Background: To fight the COVID-19 pandemic, immunity against SARS-CoV-2 should be achieved not only through natural infection but also by vaccination. The effect of COVID-19 vaccination on previously infected persons is debatable. Methods: A prospective cohort was undergone to collect sera from unvaccinated survivors and vaccinated persons—with and without COVID-19 pre-infection. The sera were analyzed for the anti-receptor binding domain (RBD) titers by ELISA and for the capacity to neutralize the pseudovirus of the Wuhan-Hu-1 strain by luciferase assays. Results: Neither the antibody titers nor the neutralization capacity was significantly different between the three groups. However, the correlation between the antibody titers and the percentage of viral neutralization derived from sera of unvaccinated survivors was higher than that from vaccinated persons with pre-infection and vaccinated naïve individuals (Spearman correlation coefficient (r) = −0.8558; 95% CI, −0.9259 to −0.7288), p < 0.0001 vs. −0.7855; 95% CI, −0.8877 to −0.6096, p < 0.0001 and −0.581; 95% CI, −0.7679 to −0.3028, p = 0.0002, respectively), indicating the capacity to neutralize the virus is most superior by infection alone. Conclusions: Vaccines induce anti-RBD titers as high as the natural infection with lower neutralization capacity, and it does not boost immunity in pre-infected persons. Full article
(This article belongs to the Special Issue Coronavirus-Targeting Antibodies)
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21 pages, 5493 KiB  
Article
Comparative Binding Ability of Human Monoclonal Antibodies against Omicron Variants of SARS-CoV-2: An In Silico Investigation
by Nabarun Chandra Das, Pritha Chakraborty, Jagadeesh Bayry and Suprabhat Mukherjee
Antibodies 2023, 12(1), 17; https://doi.org/10.3390/antib12010017 - 23 Feb 2023
Cited by 9 | Viewed by 2725
Abstract
Mutation(s) in the spike protein is the major characteristic trait of newly emerged SARS-CoV-2 variants such as Alpha (B.1.1.7), Beta (B.1.351), Gamma (P.1), Delta (B.1.617.2), and Delta-plus. Omicron (B.1.1.529) is the latest addition and it has been characterized by high transmissibility and the [...] Read more.
Mutation(s) in the spike protein is the major characteristic trait of newly emerged SARS-CoV-2 variants such as Alpha (B.1.1.7), Beta (B.1.351), Gamma (P.1), Delta (B.1.617.2), and Delta-plus. Omicron (B.1.1.529) is the latest addition and it has been characterized by high transmissibility and the ability to escape host immunity. Recently developed vaccines and repurposed drugs exert limited action on Omicron strains and hence new therapeutics are immediately needed. Herein, we have explored the efficiency of twelve therapeutic monoclonal antibodies (mAbs) targeting the RBD region of the spike glycoprotein against all the Omicron variants bearing a mutation in spike protein through molecular docking and molecular dynamics simulation. Our in silico evidence reveals that adintivimab, beludivimab, and regadanivimab are the most potent mAbs to form strong biophysical interactions and neutralize most of the Omicron variants. Considering the efficacy of mAbs, we incorporated CDRH3 of beludavimab within the framework of adintrevimab, which displayed a more intense binding affinity towards all of the Omicron variants viz. BA.1, BA.2, BA.2.12.1, BA.4, and BA.5. Furthermore, the cDNA of chimeric mAb was cloned in silico within pET30ax for recombinant production. In conclusion, the present study represents the candidature of human mAbs (beludavimab and adintrevimab) and the therapeutic potential of designed chimeric mAb for treating Omicron-infected patients. Full article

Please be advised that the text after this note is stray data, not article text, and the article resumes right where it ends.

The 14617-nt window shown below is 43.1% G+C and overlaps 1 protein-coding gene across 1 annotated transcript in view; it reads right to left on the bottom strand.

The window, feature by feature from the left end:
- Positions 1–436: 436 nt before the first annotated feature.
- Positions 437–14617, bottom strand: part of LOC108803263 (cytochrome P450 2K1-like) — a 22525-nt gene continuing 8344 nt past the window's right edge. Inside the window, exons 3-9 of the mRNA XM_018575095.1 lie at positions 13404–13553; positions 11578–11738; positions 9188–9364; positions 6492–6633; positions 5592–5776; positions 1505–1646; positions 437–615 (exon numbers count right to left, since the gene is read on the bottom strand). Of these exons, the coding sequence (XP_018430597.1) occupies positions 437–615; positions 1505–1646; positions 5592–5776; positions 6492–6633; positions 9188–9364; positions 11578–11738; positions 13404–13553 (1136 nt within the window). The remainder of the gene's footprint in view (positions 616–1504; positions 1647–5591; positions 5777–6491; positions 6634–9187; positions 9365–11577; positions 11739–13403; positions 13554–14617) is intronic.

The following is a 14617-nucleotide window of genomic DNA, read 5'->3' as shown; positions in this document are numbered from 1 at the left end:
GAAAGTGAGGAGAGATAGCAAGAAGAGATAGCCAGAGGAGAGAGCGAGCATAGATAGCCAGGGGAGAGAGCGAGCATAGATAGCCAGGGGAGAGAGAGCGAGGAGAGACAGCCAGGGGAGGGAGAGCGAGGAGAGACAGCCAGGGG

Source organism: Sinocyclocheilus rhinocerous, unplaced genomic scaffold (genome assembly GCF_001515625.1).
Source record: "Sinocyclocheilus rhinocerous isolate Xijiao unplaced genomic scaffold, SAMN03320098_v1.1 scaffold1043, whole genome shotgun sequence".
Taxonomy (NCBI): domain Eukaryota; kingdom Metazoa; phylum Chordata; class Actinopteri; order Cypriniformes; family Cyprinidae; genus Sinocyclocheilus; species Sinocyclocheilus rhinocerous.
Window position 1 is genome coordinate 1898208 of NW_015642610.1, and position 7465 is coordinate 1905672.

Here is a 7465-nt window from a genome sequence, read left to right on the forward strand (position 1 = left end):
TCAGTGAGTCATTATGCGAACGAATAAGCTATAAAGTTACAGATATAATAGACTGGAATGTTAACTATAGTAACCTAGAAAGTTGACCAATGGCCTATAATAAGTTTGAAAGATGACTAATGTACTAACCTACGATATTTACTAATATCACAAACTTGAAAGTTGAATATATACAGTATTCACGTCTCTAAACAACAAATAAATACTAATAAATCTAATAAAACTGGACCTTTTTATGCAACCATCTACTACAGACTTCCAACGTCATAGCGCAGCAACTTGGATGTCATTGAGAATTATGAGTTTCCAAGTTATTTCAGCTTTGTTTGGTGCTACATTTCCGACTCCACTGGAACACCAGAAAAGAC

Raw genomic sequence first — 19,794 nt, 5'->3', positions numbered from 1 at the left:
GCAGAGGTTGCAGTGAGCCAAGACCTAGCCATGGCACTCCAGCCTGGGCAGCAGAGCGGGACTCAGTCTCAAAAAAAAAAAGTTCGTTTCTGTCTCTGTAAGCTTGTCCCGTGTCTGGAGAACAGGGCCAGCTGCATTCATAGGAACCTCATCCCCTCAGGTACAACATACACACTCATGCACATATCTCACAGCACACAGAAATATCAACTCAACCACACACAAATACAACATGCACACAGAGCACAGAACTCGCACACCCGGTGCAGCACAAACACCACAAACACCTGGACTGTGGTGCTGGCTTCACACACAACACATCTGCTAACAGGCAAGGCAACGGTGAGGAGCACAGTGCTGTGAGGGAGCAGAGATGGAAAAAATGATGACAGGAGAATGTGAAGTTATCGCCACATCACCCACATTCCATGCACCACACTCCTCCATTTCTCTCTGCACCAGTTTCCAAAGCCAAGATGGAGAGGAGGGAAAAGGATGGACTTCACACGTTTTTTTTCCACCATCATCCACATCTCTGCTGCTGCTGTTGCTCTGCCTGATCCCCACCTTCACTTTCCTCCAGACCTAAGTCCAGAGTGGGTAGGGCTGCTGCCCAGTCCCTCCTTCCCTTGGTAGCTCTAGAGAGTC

(This article belongs to the Special Issue Coronavirus-Targeting Antibodies)
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13 pages, 711 KiB  
Article
Seroprevalence of Anti-SARS-CoV-2 Antibodies in Chattogram Metropolitan Area, Bangladesh
by Jahan Ara, Md. Sirazul Islam, Md. Tarek Ul Quader, Anan Das, F. M. Yasir Hasib, Mohammad Saiful Islam, Tazrina Rahman, Seemanta Das, M. A. Hassan Chowdhury, Goutam Buddha Das and Sharmin Chowdhury
Antibodies 2022, 11(4), 69; https://doi.org/10.3390/antib11040069 - 07 Nov 2022
Cited by 3 | Viewed by 2591
Abstract
Seroprevalence studies of COVID-19 are used to assess the degree of undetected transmission in the community and different groups such as health care workers (HCWs) are deemed vulnerable due to their workplace hazards. The present study estimated the seroprevalence and quantified the titer [...] Read more.